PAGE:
Reaction time : the lapse of time between stimulation and the beginning of response.
Would you like to measure your reation time? Would you like to estimate how fast you can drive safely on the highway?
You are driving on the high way and listening to the music you like most.
Suddently, you see the brake light of the car in front of you just turned on.
You will try to hit the brake and slow down your car.
But, there is a small time delay before you really do that--- your reaction time.
During that period of time, your car is still moving at the same HIGH speed!
If you do not want something VERY BAD happened,
What is minimum diatance between front of your car and the rear of the car before yours?
If both cars need the same distance to fully stopped, the miniuum distance = ( the velocity of your car )* ( your reaction time )
[color=blue][b]New version of this simulation[/b][/color]: [url=http://www.phy.ntnu.edu.tw/ntnujava/index.php?topic=387.0]Reaction time measurement[/url]
Click Start to start the animation. Click Brake to stop the car.
The time delay between the red light is turned on and you click the brake button will be shown in the textfield. (plus the time needed to stop the car after the brake is started. The corresponds distances which the car moved are also shown on the graph)
Paramenters you can change(Hit ENTER key after you change value in the text field)
Initial Velocity of the car : initial value is 72 km/h = 20 m/s You can select the unit for the velocity ( km/h, mile/h or m/s)
Friction coefficient of tires on the road : initial value is 0.8
Typical value of tires
auto tires on dry concrete
auto tires on wet concrete
auto tires on icyconcrete
The Y-coordinate the the small dots are proportional to the velocity of the car Notice that it is not a straight line after the brake turned on! Because ...
The mouseXV textfield shows X-coordinate and velocity of the car at the mouse position. If you drag the mouse, it will change to values of the relative distance and the relative velocity. (relative to the point where you started to drag the mouse)
Press Reset button to restart the testing.
Close the window to Quit.
Let's Assume: you are driving a car with speed v, and your reaction time is T[sub]react[/sub]. When you find out something happened, you need time T[sub]react[/sub] to react (including time to hit the brake and time for the brake system to work). Before the brake really start, the car already move another distanace D[sub]react[/sub]=v*T; Assume the reaction is 0.8s (it is 0.6-1.0 for ordinary person. The reaction time will be longer if someone has been drinking or who is sick or tired). For a car moving with speed 72 km/hr (which is equal to 20 m/s), it means that the car move another distance D[sub]reaction[/sub]=20*0.8=16m before the brake is activated. And it will take more time to stop the car (from v to 0).
Now. I am going to show you how to calculate the distance required for the car to be fully stopped. The friction force between tries and the road is the only external force to slow down the car. All the energy of the car goes to tires during the process of stopping the car (so the temperature of tires goes up). Auusume the friction coefficient is ?, then the friction force fr=-?*N =-?*m*g where m is the mass of the car and g is the gravity. (? is between 1-1.2 for ordinary tire and normal road condition. If it is raining, the friction coefficient can be reduced to less than 0.6, and it could be reduced to 0.2-0.4 for ice road condition).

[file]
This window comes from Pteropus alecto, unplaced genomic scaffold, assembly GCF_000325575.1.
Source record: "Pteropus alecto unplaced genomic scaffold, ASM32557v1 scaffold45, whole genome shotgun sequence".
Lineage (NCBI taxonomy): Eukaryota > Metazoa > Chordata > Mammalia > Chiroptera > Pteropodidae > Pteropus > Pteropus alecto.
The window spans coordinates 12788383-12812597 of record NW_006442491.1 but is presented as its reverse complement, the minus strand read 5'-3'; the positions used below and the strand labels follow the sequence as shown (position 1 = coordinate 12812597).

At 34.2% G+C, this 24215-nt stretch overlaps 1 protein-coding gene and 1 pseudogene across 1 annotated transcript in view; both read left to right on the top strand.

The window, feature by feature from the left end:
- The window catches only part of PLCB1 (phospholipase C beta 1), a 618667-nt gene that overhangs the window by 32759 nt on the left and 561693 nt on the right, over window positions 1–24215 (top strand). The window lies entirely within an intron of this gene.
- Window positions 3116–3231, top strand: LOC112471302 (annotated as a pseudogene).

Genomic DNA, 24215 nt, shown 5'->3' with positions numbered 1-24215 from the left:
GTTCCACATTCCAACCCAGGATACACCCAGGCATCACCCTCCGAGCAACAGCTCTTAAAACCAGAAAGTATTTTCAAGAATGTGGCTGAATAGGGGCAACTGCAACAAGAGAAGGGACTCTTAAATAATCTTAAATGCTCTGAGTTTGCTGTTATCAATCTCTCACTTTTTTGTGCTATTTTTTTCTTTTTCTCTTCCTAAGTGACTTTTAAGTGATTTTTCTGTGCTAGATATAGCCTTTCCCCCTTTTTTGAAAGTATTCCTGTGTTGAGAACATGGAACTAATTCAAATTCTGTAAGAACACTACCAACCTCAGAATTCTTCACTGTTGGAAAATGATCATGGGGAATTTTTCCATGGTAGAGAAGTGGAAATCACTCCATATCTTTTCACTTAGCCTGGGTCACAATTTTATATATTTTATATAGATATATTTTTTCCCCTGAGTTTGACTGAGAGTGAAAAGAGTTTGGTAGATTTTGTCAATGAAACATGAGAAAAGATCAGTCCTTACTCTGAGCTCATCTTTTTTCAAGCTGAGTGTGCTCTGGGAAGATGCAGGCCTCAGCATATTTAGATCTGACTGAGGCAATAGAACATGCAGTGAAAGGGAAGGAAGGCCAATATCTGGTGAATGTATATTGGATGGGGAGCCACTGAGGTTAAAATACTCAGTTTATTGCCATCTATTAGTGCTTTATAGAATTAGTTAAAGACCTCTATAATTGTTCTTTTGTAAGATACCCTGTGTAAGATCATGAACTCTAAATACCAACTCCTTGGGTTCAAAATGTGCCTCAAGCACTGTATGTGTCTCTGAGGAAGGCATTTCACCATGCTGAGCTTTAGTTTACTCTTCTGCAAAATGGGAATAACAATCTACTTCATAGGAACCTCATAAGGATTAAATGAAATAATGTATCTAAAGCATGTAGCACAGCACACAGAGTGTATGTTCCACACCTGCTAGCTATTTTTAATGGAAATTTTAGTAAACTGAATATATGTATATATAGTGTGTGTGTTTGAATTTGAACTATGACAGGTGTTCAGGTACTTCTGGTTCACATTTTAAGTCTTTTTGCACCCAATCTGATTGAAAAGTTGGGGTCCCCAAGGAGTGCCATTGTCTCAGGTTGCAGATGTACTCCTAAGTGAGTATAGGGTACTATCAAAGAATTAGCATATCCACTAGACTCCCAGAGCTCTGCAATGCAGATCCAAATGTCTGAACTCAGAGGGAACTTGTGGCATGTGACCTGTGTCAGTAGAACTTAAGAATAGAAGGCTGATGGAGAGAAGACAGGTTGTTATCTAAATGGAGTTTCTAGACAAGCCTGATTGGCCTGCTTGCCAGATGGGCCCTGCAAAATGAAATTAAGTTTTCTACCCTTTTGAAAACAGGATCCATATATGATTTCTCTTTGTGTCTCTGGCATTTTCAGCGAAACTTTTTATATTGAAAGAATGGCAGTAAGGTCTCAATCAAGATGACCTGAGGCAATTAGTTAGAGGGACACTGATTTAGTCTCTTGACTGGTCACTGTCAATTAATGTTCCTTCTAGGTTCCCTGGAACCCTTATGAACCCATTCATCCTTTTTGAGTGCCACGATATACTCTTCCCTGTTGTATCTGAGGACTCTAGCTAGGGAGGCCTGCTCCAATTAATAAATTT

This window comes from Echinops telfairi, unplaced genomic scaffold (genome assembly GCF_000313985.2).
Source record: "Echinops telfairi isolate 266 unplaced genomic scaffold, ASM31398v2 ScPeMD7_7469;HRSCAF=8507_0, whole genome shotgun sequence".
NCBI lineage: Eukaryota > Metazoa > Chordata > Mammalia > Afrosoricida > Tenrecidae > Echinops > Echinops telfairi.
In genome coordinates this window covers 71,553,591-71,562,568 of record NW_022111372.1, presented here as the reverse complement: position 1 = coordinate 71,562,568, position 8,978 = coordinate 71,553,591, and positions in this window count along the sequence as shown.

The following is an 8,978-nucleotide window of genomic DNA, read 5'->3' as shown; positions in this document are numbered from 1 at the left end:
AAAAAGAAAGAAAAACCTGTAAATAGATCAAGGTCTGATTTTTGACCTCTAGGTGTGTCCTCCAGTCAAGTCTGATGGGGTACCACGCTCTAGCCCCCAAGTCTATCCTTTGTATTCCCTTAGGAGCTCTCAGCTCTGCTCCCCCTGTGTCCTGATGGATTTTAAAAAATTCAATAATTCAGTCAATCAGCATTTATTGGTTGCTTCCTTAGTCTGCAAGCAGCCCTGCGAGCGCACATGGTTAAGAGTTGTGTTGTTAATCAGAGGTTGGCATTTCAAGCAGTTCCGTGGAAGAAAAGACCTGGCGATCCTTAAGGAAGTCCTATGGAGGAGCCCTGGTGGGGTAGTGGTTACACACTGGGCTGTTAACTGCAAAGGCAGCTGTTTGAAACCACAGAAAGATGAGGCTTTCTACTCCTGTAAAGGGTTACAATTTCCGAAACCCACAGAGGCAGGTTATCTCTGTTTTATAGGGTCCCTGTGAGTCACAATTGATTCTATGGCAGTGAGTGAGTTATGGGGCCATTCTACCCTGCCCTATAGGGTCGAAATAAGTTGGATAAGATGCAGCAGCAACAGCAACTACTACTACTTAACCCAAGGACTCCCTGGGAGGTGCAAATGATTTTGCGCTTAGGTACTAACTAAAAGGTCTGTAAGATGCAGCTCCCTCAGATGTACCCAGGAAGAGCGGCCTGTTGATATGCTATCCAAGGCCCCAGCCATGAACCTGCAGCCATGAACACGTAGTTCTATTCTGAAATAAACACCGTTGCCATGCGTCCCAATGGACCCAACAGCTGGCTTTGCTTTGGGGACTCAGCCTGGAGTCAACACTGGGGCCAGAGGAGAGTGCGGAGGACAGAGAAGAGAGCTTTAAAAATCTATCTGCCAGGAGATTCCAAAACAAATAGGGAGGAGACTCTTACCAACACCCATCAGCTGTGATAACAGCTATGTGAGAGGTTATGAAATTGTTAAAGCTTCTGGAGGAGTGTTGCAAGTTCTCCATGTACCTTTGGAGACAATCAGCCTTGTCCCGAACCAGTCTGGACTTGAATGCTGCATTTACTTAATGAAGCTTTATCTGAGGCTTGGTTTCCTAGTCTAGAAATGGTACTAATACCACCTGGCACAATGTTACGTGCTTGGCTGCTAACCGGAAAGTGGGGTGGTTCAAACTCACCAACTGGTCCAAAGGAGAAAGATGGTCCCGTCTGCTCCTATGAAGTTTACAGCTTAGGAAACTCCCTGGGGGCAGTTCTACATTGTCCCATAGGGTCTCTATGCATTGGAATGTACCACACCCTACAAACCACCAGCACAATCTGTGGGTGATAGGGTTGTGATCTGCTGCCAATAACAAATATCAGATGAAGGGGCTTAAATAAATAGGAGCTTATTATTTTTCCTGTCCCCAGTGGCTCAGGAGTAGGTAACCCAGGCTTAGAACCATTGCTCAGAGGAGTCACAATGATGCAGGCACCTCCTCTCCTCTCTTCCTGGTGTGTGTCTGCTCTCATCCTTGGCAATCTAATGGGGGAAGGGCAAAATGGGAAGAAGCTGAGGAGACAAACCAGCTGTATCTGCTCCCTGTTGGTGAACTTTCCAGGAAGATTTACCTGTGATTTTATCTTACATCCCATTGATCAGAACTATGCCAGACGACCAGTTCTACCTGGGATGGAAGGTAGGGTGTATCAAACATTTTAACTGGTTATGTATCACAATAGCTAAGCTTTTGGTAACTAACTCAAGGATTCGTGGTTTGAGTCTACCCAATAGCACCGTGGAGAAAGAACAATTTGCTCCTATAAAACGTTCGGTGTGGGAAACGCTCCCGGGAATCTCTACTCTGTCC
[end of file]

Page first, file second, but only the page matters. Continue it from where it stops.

From Newton's law F=m*a = -?*m*g so a=-?*g is the de-acceleration. So the time for the car to stop T[sub]brake[/sub]=v/|a| = v/(g* ?). During the above time interval, the speed reduced from v to zero linearly. the average speed = (0+v)/2 =v/2 So, the braking distance D[sub]brake[/sub]=average speed * T[sub]brake[/sub]= (v/2) * v/(g* ?)=v[sup]2[/sup]/(2*g* ?)
What is the meaning of the above equation? It tell us that the stopping distance is proportional to [b]square[/b] of the driving speed. If the speed is changed from 100 km/hr to 120 km/hr, the distance to fully stop the car change from d[sub]100[/sub] to (144/100)*d[sub]50[/sub]=1.44 *d[sub]100[/sub].
For the above case, v=72km/hr (45 mile/h)=20m/s. (g=9.8 m/s[sup]2[/sup] and I wil use g=10 m/s[sup]2[/sup] to simply the estimation, ?=1 is used) D[sub]brake[/sub]=v[sup]2[/sup]/(2*g* ?)= 20[sup]2[/sup]/(2*10*1)=20 m
The driver need T[sub]react[/sub] to react and the car need T[sub]brake[/sub] to be fully stopped, which imply the total distance traveled is equal to D[sub]react[/sub] + D[sub]brake[/sub] = v*T[sub]react[/sub] + v[sup]2[/sup]/(2*g*u).
For car at v=108 km/hr (67 mile/h) = 30 m/s : D[sub]react[/sub]= 30*0.8=24 m D[sub]brake[/sub]= 30*30/ (2*10*1)=45m So, the car need 24+45=69m to fully stopped. This is a very long distance (assume the length of the car is 3m, it is a distance of 23 cars in a line).
If several cars with the same speed are in line in high way, the minimum distance between cars is D[sub]react[/sub]. Because all the car need the same distance to fully. (recommend: multiple D[sub]react[/sub] by 1.5 as safty factor).
However, if you are driving on a road, and someone jump into the road from the sideway. The car need D[sub]stop[/sub]=D[sub]react[/sub]+D[sub]brake[/sub] to fully stopped. It is the same if a car accident happened in front of you. All the cars within D[sub]stop[/sub] from the accident will bump into each other.
Please estimate your own reaction time and calculate D[sub]react[/sub]+D[sub]brake[/sub] for the maximum speed you normally drive in the high way. May be you will drive slower after you have calculated the value.
The police might not be there to give you a ticket when you drive too fast. Nature law require D[sub]react[/sub]+D[sub]brake[/sub]=v*Treact+v[sup]2[/sup]/(2*g*u) for a car to fully stopped. You will alway receive ticket if you violate the NATURE LAW. (You might be lucky if you were sent to hospital instead of ...).